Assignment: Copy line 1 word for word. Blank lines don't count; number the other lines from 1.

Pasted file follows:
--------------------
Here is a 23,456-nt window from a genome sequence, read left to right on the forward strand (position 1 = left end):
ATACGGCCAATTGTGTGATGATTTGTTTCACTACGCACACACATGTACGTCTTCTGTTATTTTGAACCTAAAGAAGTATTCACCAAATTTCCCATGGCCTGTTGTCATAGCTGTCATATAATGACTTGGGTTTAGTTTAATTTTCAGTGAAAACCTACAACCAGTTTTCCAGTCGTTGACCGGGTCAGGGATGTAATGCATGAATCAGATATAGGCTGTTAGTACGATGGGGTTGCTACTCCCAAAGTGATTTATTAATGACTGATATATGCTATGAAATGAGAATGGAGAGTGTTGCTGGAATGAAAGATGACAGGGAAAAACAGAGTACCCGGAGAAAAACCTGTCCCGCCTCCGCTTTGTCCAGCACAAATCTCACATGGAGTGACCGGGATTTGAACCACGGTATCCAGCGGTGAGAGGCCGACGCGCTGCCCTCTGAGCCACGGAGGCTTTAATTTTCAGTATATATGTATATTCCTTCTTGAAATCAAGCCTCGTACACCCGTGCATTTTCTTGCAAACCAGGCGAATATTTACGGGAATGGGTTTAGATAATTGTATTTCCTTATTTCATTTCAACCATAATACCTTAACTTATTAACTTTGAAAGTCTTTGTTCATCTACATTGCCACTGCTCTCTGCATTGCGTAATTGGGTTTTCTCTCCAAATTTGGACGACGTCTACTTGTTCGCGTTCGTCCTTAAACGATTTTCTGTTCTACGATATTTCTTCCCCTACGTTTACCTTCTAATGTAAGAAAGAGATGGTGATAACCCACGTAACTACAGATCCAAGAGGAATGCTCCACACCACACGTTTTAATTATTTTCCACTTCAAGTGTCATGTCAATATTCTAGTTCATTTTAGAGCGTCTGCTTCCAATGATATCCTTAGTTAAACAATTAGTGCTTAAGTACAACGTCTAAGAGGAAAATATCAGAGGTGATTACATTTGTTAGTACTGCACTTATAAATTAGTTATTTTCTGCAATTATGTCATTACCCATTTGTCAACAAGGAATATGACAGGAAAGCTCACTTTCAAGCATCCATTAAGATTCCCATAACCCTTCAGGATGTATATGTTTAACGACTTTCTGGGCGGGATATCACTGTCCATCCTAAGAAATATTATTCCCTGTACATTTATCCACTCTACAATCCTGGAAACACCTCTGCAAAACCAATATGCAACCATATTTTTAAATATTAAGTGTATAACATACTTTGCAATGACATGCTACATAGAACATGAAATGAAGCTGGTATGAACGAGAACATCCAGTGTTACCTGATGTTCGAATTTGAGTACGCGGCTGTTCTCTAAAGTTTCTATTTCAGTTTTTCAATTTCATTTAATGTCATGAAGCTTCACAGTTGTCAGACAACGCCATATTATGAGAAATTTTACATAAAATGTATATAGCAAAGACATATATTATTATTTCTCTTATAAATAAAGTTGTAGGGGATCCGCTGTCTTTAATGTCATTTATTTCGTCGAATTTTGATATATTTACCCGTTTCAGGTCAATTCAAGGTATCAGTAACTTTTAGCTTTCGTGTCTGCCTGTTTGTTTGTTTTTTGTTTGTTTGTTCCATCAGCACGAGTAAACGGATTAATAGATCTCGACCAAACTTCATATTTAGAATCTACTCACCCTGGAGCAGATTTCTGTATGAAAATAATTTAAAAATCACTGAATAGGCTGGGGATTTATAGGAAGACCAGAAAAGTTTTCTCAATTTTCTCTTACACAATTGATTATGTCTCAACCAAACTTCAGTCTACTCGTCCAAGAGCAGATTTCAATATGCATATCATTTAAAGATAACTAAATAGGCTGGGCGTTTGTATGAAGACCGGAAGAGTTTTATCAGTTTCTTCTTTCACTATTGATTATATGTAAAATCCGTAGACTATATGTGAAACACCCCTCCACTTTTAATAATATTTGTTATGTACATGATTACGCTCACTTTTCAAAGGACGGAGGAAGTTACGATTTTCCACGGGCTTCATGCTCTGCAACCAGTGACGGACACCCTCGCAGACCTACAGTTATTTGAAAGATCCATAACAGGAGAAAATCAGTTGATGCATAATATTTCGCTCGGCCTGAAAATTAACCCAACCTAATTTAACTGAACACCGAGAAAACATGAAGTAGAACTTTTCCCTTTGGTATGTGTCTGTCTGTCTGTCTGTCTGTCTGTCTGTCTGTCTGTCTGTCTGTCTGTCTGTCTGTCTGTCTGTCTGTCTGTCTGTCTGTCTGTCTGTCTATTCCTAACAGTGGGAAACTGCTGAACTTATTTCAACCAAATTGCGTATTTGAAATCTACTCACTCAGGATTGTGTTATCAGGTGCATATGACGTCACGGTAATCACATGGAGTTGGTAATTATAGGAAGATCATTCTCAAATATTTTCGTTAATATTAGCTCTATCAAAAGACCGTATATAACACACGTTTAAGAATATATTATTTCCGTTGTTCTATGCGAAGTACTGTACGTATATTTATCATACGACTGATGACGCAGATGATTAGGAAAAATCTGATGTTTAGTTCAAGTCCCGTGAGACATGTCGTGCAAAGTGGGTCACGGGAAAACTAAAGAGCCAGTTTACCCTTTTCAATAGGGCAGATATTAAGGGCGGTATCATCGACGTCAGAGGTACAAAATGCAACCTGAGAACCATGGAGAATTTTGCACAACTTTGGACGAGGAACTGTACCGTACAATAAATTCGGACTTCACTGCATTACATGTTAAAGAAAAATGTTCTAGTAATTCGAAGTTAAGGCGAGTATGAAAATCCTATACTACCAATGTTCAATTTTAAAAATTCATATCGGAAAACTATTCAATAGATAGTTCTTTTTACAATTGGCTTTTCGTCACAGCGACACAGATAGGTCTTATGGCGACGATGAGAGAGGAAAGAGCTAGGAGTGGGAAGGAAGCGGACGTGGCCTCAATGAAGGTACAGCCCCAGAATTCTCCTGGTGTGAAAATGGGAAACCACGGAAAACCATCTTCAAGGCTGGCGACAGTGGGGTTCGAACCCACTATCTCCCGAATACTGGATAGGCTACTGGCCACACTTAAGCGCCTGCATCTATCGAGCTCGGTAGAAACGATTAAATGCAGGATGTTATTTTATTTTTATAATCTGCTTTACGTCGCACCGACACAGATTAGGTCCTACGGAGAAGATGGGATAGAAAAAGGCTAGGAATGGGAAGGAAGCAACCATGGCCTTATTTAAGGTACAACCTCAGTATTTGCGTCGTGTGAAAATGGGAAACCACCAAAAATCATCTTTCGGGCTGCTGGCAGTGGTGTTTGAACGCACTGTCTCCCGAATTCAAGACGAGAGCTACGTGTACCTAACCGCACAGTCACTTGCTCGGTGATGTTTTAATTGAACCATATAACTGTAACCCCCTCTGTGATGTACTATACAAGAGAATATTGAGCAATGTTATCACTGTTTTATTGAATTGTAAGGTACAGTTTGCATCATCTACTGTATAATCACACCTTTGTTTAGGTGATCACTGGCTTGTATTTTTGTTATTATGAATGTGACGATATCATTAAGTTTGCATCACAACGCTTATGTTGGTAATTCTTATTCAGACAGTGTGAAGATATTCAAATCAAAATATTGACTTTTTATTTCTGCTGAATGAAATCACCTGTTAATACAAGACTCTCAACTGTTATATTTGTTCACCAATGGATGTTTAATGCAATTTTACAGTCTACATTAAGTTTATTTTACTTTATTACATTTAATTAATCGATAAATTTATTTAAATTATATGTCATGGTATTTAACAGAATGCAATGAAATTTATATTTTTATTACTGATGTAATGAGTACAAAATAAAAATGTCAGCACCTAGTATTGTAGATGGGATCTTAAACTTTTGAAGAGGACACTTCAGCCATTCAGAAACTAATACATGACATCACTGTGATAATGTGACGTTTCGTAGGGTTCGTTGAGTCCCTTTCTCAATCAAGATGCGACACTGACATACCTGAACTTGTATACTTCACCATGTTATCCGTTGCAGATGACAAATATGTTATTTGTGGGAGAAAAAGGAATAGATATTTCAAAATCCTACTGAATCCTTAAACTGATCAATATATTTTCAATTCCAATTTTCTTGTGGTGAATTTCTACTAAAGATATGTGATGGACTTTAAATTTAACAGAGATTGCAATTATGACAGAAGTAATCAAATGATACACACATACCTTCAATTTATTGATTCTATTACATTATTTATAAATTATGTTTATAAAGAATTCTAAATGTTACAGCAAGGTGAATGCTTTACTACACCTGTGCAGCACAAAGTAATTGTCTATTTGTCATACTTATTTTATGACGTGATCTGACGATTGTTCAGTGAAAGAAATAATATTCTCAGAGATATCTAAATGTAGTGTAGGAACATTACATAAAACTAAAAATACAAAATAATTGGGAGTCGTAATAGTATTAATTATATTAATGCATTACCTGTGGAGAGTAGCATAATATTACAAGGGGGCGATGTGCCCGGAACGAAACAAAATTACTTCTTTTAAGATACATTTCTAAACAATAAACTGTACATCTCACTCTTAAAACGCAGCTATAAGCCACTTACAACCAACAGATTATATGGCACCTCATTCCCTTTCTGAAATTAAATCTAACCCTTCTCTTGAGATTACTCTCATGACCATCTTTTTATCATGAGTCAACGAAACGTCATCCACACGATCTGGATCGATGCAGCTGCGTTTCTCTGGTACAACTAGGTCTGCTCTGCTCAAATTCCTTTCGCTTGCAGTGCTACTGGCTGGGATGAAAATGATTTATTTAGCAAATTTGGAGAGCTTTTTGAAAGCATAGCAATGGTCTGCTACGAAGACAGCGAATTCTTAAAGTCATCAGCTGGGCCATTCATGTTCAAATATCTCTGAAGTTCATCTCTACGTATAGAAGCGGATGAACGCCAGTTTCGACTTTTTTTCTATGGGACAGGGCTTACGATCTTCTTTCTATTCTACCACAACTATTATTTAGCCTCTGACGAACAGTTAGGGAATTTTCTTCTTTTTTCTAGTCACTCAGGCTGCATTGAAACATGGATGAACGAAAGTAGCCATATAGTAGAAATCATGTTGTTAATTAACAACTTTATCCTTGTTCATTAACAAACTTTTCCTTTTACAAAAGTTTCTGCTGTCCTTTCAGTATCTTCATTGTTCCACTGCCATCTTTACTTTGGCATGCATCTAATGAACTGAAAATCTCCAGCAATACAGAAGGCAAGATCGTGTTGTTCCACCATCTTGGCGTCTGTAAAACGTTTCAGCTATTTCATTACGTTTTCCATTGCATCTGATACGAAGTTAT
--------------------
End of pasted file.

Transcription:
Here is a 23,456-nt window from a genome sequence, read left to right on the forward strand (position 1 = left end):